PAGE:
Will the Paris-Dakar Rally Ever Return to Africa?

♠ Posted by Emmanuel in ,, at 1/24/2016 06:45:00 PM
What's the 'Paris-Dakar Rally' doing in Bolivia, of all places? Ask winner Toby Price (AUS).
It may strike you as false advertising, but the world-famous test of endurance known as the Paris-Dakar rally or just the Dakar rally has not been held on the African continent since 2009. This cross-continental motorsports event across inhospitable terrain used to be between Paris and Dakar, Senegal at various times since its 1979 inception. The Sahara desert was the proving ground for one of the ultimate tests of man and machine. However, since 2009, it has been held in South America due to security concerns on the African continent:
The Paris-Dakar Rally was moved from Africa to South America in 2009 but it is still called The Dakar Rally (or simply, Dakar). It is one of the toughest rallies in the world. The South American trail is also tough but does not reach the extremities in the Saharan desert. This year’s rally will start with a “prologue” in Buenos Aires in the Argentinian capital, on the 2nd of February, go through the length of the country and turn around in ,Uyuni, Bolivia on the 8th of January and take another route into Argentina where it will end in Vila Carlos Pas, Rosario, on January 16th. For cars, it will be a total of 9,583 gruelling kilometres.

This rally is unique. It is a race of extreme endurance of man and machine, a modern day Odyssey. It is the ultimate physical and mental test of man (and woman). Since the start of the rally, 69 people have lost their lives as a direct result of the race. This is made up of 28 competitors and 41 non-competitors. The non-competitors who lost their lives include the race founder, Thierry Sabine, 14 news journalists and support crew, 4 spectators, 4 children, and 18 other unnamed spectators and bystanders. The most common cause of death is collision. But casualties have been few in recent years. Even so, Motorbike rider, Michal Hernik, was found dead in mysterious circumstances in the 2015 race.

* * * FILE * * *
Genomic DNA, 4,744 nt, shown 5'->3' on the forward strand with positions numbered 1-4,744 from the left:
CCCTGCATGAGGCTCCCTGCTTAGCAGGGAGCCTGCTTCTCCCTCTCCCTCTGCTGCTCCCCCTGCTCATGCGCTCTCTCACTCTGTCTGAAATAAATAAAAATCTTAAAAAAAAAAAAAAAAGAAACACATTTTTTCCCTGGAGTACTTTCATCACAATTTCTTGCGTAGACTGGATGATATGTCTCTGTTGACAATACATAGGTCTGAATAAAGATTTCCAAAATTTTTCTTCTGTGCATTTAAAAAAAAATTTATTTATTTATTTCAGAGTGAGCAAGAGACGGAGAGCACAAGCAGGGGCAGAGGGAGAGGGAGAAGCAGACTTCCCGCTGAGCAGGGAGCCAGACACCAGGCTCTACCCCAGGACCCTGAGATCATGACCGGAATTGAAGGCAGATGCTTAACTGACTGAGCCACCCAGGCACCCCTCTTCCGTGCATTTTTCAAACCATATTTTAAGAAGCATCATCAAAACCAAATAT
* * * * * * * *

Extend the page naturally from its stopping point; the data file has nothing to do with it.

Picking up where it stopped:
However, security challenges prompted leaving Africa altogether by 2009:
By 2000, the rally started to contend with terrorists in the African desert. That year the participants were airlifted across some of the more dangerous routes. That year’s race ended in Cairo. 2001 saw a woman finishing top for the first time. Jutta Kleinschmidt from Germany won in a Mitsubishi. In 2006, the race started in Portugal for the first time. This was repeated in 2007.

The 2008 race was cancelled after the murder of four French citizens and three Mauritanian soldiers in the days before the start of the race. The French Foreign Affairs Ministry advised its citizens not to travel to Mauritania since the country’s intelligence identified terrorist threats aimed at the rally. The following year, 2009, the race was moved to South America and Africa lost an important attention seeker to the continent. Africa’s loss became South America’s gain.
Critics will see the rally as a neo-imperialist relic since African participants have been next to none during the event's history. Ditto for African automakers. Still, the move to South America is a bit saddening insofar as it reflects the deteriorating security conditions in the Sahara. Mind you, this was before ISIS allegedly gained allies in the desert regions of Africa.